In the UK, the following works are defined as art:
Meanwhile, “antiques” shall mean:
Art and antiquities dealers are regulated in different ways, depending on the jurisdiction.
In 2020, the EU and the UK adopted the 5th European AML Directive and became the first jurisdictions in the world to regulate the art trade.
Art and antique traders (both individuals and businesses) as well as intermediaries (galleries, freeports, auction houses, etc.) that trade or store artworks worth over €10,000 must comply with the new directive.
Art traders are now perceived as financial institutions and must follow the AML requirements outlined in the 5th AML Directive, including due diligence checks. Art dealers must also report both wire and cash transactions above €10,000.
In 2020, the Anti-Money Laundering Act (AMLA 2020) extended the same AML regulatory framework to antiquities dealers under the AML Act Section 6110. Previously AMLA 2020 only applied to US financial institutions, like banks, under the Bank Secrecy Act (BSA). Now the definition of “financial institution” includes “a person engaged in the trade of antiquities, including an advisor, consultant, or any other person who engages as a business in the solicitation or the sale of antiquities.” Therefore, under the AMLA 2020 antiquities dealers are also required:
At the same time, the activities of art dealers generally remain unregulated in the US.
It’s hard to change longstanding practices overnight. To support you, we’ve gathered a list of AML requirements that are outlined by the 5th AML Directive. This compliance checklist is relevant not just for European art businesses, but also for all art traders that want to protect themselves from money laundering sanctions.
In the art industry, you have to conduct due diligence checks not only on clients, but also on the art itself. This is commonly known as provenance. We want to share the industry’s best practices for checking the authenticity of artwork.
Apart from examining the work itself, art dealers should obtain all documented information about the piece (invoices, photographs, exhibition catalogs, etc.). It is also recommended to run the piece against stolen art databases, such as Interpol’s the Stolen Works of Art database, the Art Loss Register, and the ICOM’s Red Lists.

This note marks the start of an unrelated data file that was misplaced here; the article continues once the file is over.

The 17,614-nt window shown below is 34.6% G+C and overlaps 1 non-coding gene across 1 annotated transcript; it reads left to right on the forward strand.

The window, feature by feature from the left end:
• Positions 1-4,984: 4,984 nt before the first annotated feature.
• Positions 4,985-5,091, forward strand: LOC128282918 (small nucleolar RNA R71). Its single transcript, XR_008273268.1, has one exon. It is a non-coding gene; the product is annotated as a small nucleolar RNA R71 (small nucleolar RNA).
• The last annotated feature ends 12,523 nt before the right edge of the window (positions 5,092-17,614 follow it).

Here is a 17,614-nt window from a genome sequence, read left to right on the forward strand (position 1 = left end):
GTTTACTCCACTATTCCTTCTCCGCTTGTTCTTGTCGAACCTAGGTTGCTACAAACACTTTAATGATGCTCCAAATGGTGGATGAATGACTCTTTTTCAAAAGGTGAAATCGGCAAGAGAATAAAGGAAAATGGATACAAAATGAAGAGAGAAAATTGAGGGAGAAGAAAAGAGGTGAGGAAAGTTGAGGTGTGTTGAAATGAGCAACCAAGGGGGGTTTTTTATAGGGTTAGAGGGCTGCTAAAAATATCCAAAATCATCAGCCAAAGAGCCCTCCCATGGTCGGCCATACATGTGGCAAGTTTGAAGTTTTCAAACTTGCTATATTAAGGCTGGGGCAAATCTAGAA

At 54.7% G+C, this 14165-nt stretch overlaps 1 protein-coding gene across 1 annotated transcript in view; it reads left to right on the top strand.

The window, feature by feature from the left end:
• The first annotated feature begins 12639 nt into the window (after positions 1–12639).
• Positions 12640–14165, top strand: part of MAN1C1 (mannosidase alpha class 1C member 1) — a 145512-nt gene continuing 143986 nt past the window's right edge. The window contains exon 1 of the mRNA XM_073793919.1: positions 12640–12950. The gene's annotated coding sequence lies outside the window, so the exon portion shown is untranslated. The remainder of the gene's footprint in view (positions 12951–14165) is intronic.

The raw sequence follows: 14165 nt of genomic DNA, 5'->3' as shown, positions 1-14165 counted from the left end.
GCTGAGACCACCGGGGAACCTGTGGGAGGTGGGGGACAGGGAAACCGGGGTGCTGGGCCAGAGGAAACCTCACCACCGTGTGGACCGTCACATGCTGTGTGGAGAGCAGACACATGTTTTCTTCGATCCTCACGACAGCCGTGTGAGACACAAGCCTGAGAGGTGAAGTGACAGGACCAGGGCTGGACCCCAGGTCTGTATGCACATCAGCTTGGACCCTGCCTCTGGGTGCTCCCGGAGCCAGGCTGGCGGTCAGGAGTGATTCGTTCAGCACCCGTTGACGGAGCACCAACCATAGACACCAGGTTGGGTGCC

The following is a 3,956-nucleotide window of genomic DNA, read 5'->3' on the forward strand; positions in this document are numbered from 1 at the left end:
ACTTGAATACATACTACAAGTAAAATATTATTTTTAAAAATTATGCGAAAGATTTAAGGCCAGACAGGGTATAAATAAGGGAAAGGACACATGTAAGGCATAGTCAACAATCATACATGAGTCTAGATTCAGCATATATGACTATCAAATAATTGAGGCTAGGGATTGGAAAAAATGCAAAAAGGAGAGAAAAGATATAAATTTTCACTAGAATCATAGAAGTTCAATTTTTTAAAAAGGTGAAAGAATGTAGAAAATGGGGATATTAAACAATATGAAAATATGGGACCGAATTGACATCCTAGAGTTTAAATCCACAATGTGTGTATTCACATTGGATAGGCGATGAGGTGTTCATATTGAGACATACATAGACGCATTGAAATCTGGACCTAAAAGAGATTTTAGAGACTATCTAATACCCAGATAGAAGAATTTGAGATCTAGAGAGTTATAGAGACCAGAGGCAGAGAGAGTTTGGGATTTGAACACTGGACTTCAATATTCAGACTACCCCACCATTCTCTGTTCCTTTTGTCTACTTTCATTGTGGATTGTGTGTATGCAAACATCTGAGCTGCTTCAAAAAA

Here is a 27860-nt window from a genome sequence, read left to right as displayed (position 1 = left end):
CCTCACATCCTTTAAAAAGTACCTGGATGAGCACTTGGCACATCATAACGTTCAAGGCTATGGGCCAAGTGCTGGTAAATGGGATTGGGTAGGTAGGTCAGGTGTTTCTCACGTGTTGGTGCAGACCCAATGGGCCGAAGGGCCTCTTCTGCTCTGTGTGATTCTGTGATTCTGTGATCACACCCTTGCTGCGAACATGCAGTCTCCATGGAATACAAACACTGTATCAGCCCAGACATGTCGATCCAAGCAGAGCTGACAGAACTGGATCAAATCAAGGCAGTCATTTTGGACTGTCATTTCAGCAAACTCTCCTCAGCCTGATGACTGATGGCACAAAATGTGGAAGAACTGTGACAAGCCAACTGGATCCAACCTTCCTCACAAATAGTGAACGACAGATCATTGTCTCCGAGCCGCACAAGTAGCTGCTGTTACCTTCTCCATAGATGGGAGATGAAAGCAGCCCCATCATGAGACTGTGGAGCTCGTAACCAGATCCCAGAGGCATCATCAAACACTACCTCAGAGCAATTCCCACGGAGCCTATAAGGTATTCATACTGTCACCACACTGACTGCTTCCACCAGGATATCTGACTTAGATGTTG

Moreover, art dealers should check that the piece in question agrees with the seller’s profile. For instance, it might be suspicious if a politician with no previous connection to art suddenly tries to sell a Victorian antique vase.
The Responsible Art Market (RAM) has also compiled a guide which includes the following recommendations for art dealers:
The AML guide compiled by the Basel Art Trade may also be useful.
Since the traditional art sector has recently become subject to AML legislation in many parts of the world, criminals have moved into NFTs.
The biggest vulnerability of NFT marketplaces is that user identities are not verified. Criminals can create an NFT, register two separate accounts (one for selling and one for buying), and purchase the NFT from themselves. This is a classic money laundering method now used in the world of NFTs.
Moreover, NFT prices are highly volatile and speculative, which also makes this market attractive for launderers. Indeed, an NFT that was bought for $1 can be sold for thousands or even millions the next day, allowing criminals to launder money through legitimate transactions.
Therefore, according to FinCEN, the “emerging digital art market” presents a threat for potential money laundering and financial crime.
To prevent money laundering and various kinds of fraud, NFT marketplaces should implement KYC procedures and build a strong AML-compliance program. Check out the following guide to learn how.
Suggested read: Building AML Compliance for NFT Marketplaces
Criminals use artworks to hide the source of illegally-obtained funds. They buy and sell artworks, hiding its true ownership, and inflate their prices.
Criminals can create an NFT, register two separate accounts (one for selling and one for buying), and purchase the NFT from themselves. This is a classic money laundering method now used in the world of NFTs.